Andy Hager, Jim Scarpati and Phil Kingsbury in front of...

Andy Hager, Jim Scarpati and Phil Kingsbury in front of a memorial statue in Cedar Creek Park for Scarpati's son Matthew, a bicyclist who was killed by a drunk driver, on June17, 2015. Kingsbury will be riding his bicycle for 24 hours straight to raise money for a foundation started in memory of Matthew Scarpati. Credit: Newsday / Thomas A. Ferrara

Wantagh's Bicycle Phil will pedal for 24 hours straight starting Thursday in memory of a rider he never knew.

Phil Kingsbury's 400-mile cyclethon in Seaford's Cedar Creek Park will raise money for the Miles For Matt Foundation, a nonprofit started after the death of Matt Scarpati, 19, a college student from Dix Hills.

Scarpati was killed by drunken motorcyclist James Ryan, 50, who veered off Wantagh Parkway on July 20, 2009, and struck him as he fixed a flat near the bike path along the highway, police said.

Kingsbury, 61, started riding at 48 and said he has logged about 40,000 miles on the 4 1/2-mile path to Jones Beach. He will finish riding Friday, which would have been Scarpati's 25th birthday.

Kingsbury said he and Andy Hager, who helped organize the fundraiser, felt connected to Scarpati, a fellow bicyclist.

The way Scarpati's family dealt with their grief and worked to improve safety on the path to protect riders like them is inspiring, Kingsbury and Hager said.

"Had you known Matt Scarpati . . . and the amazing work that has been accomplished in his memory, you would realize he was the driving force -- not only in the lives of his family and friends but also in my life to bring me to the point where I want to do this ride," Kingsbury said.

Kingsbury and Hager, who met on the bike path 10 years ago, organized the first cyclethon last year. Kingsbury rode nearly 382 miles over 23 hours, raising about $3,000.

Hager, of Bellmore, handled the marketing, mailing thousands of postcards this year to bicycle stores and gyms in Nassau and Suffolk counties.

"We're all cyclists," he said. "It could've been me. It could have been another person I know."

Kingsbury, known to riders as Bicycle Phil, said he's prepared for the bike marathon by riding 400 miles a week. He is aware it will be grueling.

Hager said Kingsbury, "has the mental drive to overcome anything."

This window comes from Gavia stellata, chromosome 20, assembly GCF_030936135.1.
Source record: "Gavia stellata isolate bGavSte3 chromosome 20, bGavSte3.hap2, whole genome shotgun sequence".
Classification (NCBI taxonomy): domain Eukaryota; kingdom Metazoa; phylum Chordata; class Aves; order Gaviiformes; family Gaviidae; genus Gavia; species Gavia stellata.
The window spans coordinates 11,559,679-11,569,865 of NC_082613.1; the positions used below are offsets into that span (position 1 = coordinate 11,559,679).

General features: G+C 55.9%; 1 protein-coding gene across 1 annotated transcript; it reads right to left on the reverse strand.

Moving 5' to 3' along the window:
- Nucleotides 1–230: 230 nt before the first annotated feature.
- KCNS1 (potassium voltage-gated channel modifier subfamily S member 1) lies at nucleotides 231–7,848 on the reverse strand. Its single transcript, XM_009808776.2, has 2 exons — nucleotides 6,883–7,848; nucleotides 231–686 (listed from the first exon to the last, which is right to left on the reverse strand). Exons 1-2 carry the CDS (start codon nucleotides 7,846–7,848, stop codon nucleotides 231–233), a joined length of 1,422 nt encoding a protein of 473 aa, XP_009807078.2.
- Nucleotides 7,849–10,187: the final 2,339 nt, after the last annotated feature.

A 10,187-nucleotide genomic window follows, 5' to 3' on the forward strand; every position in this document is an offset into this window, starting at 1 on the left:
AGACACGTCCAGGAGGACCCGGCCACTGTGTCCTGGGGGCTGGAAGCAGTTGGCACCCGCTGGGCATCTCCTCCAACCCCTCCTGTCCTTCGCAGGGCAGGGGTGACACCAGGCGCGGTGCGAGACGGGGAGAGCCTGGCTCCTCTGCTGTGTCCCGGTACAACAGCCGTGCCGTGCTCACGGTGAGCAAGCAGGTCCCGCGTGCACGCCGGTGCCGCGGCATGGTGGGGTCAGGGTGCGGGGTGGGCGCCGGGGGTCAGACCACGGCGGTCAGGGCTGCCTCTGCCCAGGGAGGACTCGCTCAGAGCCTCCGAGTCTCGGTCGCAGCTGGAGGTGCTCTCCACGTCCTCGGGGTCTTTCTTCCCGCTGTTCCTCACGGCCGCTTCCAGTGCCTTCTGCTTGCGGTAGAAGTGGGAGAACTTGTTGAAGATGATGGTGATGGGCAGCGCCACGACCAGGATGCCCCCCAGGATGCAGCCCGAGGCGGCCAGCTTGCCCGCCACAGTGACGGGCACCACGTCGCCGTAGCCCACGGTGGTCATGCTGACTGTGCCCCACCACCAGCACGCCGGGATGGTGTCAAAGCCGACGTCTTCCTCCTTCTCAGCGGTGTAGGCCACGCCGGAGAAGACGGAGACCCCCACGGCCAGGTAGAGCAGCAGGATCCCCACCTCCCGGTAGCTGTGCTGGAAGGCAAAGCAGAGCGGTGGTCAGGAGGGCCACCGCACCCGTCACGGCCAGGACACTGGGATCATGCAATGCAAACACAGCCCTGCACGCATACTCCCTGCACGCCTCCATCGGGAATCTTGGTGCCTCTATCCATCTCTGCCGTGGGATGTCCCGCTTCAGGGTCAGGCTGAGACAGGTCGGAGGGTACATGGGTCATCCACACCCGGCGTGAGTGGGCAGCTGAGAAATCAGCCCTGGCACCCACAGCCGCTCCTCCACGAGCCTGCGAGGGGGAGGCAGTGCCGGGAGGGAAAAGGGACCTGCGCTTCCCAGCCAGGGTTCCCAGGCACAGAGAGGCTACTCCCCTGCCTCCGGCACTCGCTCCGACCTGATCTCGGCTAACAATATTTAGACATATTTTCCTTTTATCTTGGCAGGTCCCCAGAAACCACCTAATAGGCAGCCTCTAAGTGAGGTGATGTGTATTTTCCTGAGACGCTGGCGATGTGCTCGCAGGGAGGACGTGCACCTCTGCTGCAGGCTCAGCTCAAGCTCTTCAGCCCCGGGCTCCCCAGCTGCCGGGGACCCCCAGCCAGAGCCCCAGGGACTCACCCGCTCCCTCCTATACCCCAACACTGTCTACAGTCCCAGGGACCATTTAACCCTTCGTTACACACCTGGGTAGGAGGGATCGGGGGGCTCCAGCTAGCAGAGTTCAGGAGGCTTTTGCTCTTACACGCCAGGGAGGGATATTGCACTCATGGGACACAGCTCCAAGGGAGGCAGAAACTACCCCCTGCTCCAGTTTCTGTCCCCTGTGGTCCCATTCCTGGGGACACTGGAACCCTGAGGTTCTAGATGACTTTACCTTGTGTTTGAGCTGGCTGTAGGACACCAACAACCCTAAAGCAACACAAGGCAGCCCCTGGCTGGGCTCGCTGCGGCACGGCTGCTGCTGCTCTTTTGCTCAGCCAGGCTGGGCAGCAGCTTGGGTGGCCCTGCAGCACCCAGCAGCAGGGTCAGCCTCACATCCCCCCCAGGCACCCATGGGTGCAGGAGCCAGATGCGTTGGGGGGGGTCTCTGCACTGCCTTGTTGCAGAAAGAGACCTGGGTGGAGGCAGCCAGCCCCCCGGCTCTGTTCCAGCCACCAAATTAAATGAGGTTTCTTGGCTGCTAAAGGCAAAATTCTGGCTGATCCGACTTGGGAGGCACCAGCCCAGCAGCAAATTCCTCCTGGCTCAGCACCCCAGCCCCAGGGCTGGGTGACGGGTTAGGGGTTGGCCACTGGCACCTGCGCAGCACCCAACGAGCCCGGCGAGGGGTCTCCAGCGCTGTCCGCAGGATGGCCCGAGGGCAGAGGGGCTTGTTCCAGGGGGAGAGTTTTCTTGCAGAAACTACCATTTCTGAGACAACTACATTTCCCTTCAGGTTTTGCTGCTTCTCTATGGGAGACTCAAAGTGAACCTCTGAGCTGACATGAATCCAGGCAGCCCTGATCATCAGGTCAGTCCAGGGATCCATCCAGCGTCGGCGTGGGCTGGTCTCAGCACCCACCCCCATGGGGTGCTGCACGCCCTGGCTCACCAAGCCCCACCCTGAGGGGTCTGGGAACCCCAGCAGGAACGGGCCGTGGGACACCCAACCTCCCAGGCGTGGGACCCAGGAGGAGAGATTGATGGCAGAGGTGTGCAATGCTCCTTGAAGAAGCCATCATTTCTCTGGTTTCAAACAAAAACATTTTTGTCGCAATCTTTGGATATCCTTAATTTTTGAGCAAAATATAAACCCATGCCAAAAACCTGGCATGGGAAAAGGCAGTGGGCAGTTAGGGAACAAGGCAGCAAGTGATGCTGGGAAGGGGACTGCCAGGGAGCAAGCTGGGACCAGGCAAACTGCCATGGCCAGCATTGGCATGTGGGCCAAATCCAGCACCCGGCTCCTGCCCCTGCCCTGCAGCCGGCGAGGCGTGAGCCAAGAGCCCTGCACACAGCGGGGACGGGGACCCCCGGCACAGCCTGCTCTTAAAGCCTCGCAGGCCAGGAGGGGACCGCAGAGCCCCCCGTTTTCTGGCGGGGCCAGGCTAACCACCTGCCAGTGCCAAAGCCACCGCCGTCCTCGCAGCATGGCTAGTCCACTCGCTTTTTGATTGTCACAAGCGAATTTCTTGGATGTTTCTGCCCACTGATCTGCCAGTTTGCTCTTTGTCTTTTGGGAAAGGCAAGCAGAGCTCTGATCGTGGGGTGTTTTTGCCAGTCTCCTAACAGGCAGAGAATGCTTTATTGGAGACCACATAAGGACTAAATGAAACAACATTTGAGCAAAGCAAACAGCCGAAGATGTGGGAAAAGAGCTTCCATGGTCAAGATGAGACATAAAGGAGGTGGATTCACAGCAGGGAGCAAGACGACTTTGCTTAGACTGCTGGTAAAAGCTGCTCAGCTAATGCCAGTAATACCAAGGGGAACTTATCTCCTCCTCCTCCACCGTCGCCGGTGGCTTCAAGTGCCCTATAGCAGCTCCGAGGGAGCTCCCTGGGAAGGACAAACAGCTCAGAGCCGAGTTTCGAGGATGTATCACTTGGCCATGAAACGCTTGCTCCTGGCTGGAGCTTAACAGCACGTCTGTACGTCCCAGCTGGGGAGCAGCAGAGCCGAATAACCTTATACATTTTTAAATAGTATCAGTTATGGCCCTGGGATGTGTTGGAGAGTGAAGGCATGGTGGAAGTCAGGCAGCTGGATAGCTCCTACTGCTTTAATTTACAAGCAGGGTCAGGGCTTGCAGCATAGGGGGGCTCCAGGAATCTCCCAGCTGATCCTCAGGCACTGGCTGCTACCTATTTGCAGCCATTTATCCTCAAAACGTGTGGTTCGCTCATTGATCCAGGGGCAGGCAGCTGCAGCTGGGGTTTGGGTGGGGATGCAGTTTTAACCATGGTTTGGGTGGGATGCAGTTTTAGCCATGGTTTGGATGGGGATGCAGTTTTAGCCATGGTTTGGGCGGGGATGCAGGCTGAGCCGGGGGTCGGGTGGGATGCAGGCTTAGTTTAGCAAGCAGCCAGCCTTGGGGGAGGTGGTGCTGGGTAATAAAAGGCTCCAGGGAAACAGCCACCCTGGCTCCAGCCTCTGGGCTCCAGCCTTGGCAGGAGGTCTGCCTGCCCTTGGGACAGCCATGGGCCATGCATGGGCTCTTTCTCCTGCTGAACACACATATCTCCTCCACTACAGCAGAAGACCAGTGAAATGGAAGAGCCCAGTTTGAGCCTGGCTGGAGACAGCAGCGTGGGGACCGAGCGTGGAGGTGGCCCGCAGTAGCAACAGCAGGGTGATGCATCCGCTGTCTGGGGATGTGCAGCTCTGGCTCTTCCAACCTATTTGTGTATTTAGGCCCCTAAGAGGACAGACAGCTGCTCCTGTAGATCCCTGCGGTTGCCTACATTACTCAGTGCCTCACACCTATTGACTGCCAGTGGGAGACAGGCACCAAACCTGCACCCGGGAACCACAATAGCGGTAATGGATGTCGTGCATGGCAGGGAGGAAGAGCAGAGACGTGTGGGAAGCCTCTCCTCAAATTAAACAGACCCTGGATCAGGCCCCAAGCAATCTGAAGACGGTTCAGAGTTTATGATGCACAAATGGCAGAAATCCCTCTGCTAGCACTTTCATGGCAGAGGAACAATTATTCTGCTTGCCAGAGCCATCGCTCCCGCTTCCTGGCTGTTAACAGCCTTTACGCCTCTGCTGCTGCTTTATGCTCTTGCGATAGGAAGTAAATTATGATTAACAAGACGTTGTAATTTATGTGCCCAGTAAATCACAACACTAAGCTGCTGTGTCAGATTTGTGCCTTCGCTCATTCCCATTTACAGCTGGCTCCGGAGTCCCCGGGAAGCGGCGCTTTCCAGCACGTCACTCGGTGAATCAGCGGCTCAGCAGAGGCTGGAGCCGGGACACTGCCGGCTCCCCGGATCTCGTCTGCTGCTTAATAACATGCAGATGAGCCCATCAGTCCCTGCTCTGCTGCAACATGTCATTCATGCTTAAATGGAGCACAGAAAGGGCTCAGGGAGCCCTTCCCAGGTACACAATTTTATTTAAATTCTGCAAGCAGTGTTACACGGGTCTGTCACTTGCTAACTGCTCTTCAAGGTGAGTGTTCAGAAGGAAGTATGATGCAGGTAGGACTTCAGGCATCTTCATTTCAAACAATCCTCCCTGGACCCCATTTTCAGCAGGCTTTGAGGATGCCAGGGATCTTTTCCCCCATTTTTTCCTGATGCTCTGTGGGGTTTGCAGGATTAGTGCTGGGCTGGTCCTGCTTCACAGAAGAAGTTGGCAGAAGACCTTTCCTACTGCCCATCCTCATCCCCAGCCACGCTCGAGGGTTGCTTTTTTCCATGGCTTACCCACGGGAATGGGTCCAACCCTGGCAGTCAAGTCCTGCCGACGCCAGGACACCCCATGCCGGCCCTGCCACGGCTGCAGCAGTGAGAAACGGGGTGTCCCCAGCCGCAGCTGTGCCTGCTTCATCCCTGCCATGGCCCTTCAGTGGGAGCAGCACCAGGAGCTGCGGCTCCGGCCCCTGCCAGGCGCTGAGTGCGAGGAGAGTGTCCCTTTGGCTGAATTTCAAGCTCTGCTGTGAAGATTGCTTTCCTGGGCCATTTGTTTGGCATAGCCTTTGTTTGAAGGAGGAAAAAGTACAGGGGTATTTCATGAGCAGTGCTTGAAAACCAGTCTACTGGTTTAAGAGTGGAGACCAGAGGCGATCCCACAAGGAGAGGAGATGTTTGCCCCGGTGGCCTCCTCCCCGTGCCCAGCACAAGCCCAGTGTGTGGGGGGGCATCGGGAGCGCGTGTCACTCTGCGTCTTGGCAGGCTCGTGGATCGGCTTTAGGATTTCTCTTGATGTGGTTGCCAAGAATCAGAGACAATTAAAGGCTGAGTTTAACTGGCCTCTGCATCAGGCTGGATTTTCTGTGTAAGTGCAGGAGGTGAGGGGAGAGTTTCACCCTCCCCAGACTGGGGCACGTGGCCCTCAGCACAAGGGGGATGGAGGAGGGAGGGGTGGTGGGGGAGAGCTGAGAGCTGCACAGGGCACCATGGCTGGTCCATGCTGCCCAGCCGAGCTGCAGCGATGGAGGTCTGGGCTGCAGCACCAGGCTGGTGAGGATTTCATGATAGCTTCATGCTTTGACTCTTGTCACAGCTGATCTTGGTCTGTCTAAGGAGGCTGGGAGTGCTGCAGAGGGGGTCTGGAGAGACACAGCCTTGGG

Scarpati, the youngest of four boys, was almost 11 when his brother Michael died in 2001 from a heart condition. He had just finished his freshman year at the University at Buffalo.

He was struck in Wantagh as he patched the tire on his Colnago racing bike on the grassy divide between the path and the parkway, a three-lane highway with no shoulder and a 55-mph speed limit.

Scarpati's mother, Lynn, said her son's death left a "hole in my heart. . . . But if I lost a limb, I would have to figure out how to get along without it, and that's kind of what we do."

Her son's death galvanized his family and strangers to lobby lawmakers to install a guardrail. In 2011, a cable guardrail was completed between Ocean Parkway at Jones Beach to Cedar Creek Park.

Ryan was sentenced in 2011 to 3 to 9 years. Prosecutors said Ryan was driving between 85 and 100 mph and had a blood-alcohol reading of .10 percent. The legal limit is .08.

In 2013, Hager and Kingsbury met Lynn Scarpati and her husband, Jim, when a bronze statue of their son on his Colnago was erected in Cedar Creek Park.

The idea of the bike marathon was born to benefit the nonprofit, which supports education, athletics and medical research.

Proceeds from the Phil Kingsbury 2nd Annual Bike Marathon will pay for a plaque on Matt Scarpati's sculpture and bike safety education, according to Lynn Scarpati.

Her voice choking up, Scarpati said: "These are two people that were touched by someone that they didn't know. It's coming from the heart," she said.

Riding for Matt

The fundraising ride starts at 6 p.m. today at Cedar Creek Park in Seaford. Donations can be made to Cedar Creek Park, 3340 Merrick Rd., Seaford, N.Y. or by visiting

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